Iraq violence flares as US begins to draw down troop levels
The killing of five policemen in Baghdad on Tuesday came as President Barack Obama vowed again to fulfill an agreement with the Iraqi government to lower US troop levels from 80,000 to 50,000 by the end of August.
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Assailants shot dead five Iraqi policemen at a road checkpoint in Baghdad on Tuesday, getting August off to a grim start just days after the local government said July was Iraq’s deadliest month in two years.
The attacks come amid a drawdown of US forces and political instability in Iraq. Iraqi politicians are still fighting over who should become prime minister because of unclear results in the March elections and there is speculation that insurgents are taking advantage of the discord.
News reports did not say how many attackers were involved in Tuesday’s shooting, which took place early in the morning. They fired guns with silencers and left behind a black flag to represent the Islamic State of Iraq, says CNN, the call sign of an umbrella group with alleged links to Al Qaeda. The same flag was planted last Thursday, after suspected Al Qaeda militants attacked another checkpoint and killed 16 Iraqi officers.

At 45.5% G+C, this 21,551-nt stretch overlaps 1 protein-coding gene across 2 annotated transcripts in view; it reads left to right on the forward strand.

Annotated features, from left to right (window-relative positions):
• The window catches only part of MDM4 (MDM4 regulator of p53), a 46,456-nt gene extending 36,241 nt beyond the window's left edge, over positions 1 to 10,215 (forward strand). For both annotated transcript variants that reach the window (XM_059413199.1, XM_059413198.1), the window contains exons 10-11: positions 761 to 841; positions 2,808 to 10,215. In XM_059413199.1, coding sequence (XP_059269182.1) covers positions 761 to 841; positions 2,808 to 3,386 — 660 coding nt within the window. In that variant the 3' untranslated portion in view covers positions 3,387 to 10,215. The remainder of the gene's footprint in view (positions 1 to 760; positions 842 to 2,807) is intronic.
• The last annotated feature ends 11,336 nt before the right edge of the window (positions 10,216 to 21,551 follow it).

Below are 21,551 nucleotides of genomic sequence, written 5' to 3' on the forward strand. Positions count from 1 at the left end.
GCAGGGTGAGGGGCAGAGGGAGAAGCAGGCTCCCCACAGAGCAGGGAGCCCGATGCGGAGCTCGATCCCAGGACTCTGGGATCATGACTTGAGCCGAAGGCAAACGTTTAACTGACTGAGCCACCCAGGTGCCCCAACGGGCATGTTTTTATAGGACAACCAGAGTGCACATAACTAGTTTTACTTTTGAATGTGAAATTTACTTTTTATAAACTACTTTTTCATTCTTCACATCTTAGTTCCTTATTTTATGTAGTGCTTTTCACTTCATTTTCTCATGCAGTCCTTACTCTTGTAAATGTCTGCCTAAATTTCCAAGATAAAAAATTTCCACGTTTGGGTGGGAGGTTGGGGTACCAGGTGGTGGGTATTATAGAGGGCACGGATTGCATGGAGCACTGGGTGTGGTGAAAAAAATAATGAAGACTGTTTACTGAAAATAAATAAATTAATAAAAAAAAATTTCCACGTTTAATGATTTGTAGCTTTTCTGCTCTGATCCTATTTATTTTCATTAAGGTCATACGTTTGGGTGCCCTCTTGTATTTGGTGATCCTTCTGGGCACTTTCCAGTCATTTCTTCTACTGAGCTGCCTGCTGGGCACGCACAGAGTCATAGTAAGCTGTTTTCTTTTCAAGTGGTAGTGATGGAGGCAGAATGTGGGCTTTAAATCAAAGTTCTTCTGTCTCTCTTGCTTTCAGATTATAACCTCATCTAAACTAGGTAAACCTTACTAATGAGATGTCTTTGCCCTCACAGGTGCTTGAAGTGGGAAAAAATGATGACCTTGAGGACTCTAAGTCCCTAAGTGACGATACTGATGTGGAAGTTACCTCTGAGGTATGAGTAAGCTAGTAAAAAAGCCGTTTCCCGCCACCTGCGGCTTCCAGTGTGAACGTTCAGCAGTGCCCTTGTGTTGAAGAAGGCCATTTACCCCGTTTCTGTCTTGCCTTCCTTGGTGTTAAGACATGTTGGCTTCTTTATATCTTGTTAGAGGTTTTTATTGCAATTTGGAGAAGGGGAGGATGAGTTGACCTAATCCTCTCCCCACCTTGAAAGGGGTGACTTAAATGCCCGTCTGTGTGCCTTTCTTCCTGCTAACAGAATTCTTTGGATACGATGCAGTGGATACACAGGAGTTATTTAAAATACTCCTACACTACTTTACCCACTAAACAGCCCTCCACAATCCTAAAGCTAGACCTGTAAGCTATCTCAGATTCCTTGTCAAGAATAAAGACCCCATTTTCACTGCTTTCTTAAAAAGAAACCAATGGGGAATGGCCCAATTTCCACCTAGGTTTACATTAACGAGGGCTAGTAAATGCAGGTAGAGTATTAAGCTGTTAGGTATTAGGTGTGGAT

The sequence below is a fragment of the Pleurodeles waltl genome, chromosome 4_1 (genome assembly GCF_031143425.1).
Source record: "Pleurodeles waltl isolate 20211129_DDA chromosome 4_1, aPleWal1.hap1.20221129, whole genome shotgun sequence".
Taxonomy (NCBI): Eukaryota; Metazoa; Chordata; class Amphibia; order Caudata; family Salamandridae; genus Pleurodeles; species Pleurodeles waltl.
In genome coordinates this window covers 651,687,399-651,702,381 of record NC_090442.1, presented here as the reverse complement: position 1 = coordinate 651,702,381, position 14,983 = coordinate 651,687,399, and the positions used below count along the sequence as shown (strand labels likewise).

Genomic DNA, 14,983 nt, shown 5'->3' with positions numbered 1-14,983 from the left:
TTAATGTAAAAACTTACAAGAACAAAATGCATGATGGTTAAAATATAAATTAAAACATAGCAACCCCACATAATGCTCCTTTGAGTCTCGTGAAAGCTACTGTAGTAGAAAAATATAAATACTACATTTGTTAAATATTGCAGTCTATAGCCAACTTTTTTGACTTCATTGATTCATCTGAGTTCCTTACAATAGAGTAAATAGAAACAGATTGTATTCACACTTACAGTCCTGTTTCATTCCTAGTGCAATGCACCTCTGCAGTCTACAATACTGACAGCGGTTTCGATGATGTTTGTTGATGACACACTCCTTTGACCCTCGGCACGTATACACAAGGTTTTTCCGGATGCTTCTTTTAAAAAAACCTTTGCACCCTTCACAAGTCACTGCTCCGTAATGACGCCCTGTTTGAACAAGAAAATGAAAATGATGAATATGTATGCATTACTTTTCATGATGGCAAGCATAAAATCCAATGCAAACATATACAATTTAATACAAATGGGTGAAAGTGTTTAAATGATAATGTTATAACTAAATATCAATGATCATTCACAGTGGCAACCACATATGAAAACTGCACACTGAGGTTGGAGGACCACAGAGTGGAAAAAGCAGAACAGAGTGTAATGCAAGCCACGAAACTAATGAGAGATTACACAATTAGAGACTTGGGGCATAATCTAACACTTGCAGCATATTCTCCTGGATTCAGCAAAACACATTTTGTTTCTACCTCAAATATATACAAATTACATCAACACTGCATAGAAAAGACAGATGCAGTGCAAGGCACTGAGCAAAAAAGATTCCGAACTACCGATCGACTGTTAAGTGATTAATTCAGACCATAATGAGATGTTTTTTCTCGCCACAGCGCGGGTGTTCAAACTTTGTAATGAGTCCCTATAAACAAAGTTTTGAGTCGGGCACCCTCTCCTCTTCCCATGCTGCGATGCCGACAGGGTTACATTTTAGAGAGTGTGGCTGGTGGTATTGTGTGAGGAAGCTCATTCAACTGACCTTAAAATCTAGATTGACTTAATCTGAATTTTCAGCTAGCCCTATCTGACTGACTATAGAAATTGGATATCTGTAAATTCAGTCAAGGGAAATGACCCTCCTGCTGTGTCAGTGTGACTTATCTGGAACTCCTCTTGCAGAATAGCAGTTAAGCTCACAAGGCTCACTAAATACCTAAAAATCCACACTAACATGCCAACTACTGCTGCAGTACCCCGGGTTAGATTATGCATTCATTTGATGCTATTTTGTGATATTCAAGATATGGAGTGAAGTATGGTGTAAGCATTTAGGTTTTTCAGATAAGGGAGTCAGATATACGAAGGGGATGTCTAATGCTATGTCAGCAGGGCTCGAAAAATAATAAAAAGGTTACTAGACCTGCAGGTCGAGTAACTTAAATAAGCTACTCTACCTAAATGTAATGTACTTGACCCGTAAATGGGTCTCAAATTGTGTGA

Also Tuesday, in several separate incidents around the Iraqi capital, roadside bombs wounded a total of six people and mortar rounds damaged a building, CNN reports.
While the number of US service members killed or wounded in Iraq has been on the decline, according GlobalSecurity.org, the July death toll for Iraqis was the highest in two years. The Iraqi health ministry announced Saturday that 535 people were killed and 1,043 were wounded across the country last month, says the Voice of America.
Maliki offers to stand down
Some have blamed the recent wave of violence on the political impasse in Iraq’s Parliament. On Monday, Prime Minister Nouri al-Maliki sought to avoid public criticism, saying in a televised interview that he will not seek a second term if another candidate is agreed upon, Reuters reports.